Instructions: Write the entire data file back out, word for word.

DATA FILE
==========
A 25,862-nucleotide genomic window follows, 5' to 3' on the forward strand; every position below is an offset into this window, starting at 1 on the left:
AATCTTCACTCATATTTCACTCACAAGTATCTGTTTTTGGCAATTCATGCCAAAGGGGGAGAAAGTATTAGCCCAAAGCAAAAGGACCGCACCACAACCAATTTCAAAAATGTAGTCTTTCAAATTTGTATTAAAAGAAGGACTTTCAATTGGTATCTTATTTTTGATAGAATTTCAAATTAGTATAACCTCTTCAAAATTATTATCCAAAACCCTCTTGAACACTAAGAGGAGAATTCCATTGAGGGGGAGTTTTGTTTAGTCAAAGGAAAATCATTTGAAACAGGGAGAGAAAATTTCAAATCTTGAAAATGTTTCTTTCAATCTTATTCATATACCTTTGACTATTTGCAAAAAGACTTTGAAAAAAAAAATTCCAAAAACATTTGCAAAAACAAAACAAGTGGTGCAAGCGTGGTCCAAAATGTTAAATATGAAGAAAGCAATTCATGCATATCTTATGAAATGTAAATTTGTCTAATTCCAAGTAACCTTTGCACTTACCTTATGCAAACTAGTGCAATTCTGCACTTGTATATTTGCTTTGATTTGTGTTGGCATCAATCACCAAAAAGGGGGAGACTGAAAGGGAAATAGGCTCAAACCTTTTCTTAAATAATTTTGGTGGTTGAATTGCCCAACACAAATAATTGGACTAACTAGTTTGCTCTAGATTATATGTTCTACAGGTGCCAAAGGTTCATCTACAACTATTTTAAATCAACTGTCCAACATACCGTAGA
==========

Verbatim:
A 25,862-nucleotide genomic window follows, 5' to 3' on the forward strand; every position below is an offset into this window, starting at 1 on the left:
AATCTTCACTCATATTTCACTCACAAGTATCTGTTTTTGGCAATTCATGCCAAAGGGGGAGAAAGTATTAGCCCAAAGCAAAAGGACCGCACCACAACCAATTTCAAAAATGTAGTCTTTCAAATTTGTATTAAAAGAAGGACTTTCAATTGGTATCTTATTTTTGATAGAATTTCAAATTAGTATAACCTCTTCAAAATTATTATCCAAAACCCTCTTGAACACTAAGAGGAGAATTCCATTGAGGGGGAGTTTTGTTTAGTCAAAGGAAAATCATTTGAAACAGGGAGAGAAAATTTCAAATCTTGAAAATGTTTCTTTCAATCTTATTCATATACCTTTGACTATTTGCAAAAAGACTTTGAAAAAAAAAATTCCAAAAACATTTGCAAAAACAAAACAAGTGGTGCAAGCGTGGTCCAAAATGTTAAATATGAAGAAAGCAATTCATGCATATCTTATGAAATGTAAATTTGTCTAATTCCAAGTAACCTTTGCACTTACCTTATGCAAACTAGTGCAATTCTGCACTTGTATATTTGCTTTGATTTGTGTTGGCATCAATCACCAAAAAGGGGGAGACTGAAAGGGAAATAGGCTCAAACCTTTTCTTAAATAATTTTGGTGGTTGAATTGCCCAACACAAATAATTGGACTAACTAGTTTGCTCTAGATTATATGTTCTACAGGTGCCAAAGGTTCATCTACAACTATTTTAAATCAACTGTCCAACATACCGTAGA